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Title: A Three-Dimensional Hail Trajectory Clustering Technique

Recent advances in hail trajectory modeling regularly produce datasets containing millions of hail trajectories. Because hail growth within a storm cannot be entirely separated from the structure of the trajectories producing it, a method to condense the multidimensionality of the trajectory information into a discrete number of features analyzable by humans is necessary. This article presents a three-dimensional trajectory clustering technique that is designed to group trajectories that have similar updraft-relative structures and orientations. The new technique is an application of a two-dimensional method common in the data mining field. Hail trajectories (or “parent” trajectories) are partitioned into segments before they are clustered using a modified version of the density-based spatial applications with noise (DBSCAN) method. Parent trajectories with segments that are members of at least two common clusters are then grouped into parent trajectory clusters before output. This multistep method has several advantages. Hail trajectories with structural similarities along only portions of their length, e.g., sourced from different locations around the updraft before converging to a common pathway, can still be grouped. However, the physical information inherent in the full length of the trajectory is retained, unlike methods that cluster trajectory segments alone. The conversion of trajectories to an updraft-relative space also allows trajectories separated in time to be clustered. Once the final output trajectory clusters are identified, a method for calculating a representative trajectory for each cluster is proposed. Cluster distributions of hailstone and environmental characteristics at each time step in the representative trajectory can also be calculated.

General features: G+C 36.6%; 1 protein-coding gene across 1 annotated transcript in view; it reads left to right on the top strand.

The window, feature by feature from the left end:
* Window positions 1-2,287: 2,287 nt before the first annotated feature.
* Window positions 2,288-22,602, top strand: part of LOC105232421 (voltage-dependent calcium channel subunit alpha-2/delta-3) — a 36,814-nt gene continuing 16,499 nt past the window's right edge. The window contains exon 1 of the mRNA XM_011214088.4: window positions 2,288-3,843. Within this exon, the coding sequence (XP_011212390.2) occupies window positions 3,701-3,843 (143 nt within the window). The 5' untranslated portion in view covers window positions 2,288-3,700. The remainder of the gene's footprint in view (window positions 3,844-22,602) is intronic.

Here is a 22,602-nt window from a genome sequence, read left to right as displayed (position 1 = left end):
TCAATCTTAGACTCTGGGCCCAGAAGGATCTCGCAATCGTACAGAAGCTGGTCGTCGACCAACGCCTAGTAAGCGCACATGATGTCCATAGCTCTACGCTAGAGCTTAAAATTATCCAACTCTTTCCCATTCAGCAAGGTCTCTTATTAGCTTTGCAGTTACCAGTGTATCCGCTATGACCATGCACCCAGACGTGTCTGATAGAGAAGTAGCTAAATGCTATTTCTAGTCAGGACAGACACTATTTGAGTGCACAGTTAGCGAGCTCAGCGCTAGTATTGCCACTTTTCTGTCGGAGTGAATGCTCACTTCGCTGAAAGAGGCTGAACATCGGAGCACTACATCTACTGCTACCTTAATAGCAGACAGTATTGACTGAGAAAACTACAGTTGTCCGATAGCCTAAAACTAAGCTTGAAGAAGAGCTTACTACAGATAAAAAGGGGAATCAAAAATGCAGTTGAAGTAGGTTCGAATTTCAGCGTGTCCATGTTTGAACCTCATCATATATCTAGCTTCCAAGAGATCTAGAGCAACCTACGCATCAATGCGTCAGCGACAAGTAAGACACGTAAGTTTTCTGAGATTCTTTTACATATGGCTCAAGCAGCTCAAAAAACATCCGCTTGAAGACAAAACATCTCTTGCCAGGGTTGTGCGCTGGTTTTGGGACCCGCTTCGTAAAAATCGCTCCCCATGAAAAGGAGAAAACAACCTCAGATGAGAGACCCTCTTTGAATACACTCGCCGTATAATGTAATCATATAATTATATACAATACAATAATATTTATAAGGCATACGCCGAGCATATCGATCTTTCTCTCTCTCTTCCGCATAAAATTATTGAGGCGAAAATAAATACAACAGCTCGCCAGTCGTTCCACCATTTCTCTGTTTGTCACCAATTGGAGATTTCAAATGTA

Significance Statement

To understand how a storm produces large hail, we need to understand the paths that hailstones take in a storm when growing. We can simulate these paths using computer models. However, the millions of hailstones in a simulated storm create millions of paths, which is hard to analyze. This article describes a machine learning method that groups together hailstone paths based on how similar their three-dimensional structures look. It will let hail scientists analyze hailstone pathways in storms more easily, and therefore better understand how hail growth happens.

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Author(s) / Creator(s):
Publisher / Repository:
American Meteorological Society
Date Published:
Journal Name:
Monthly Weather Review
Page Range / eLocation ID:
p. 2361-2375
Medium: X
Sponsoring Org:
National Science Foundation
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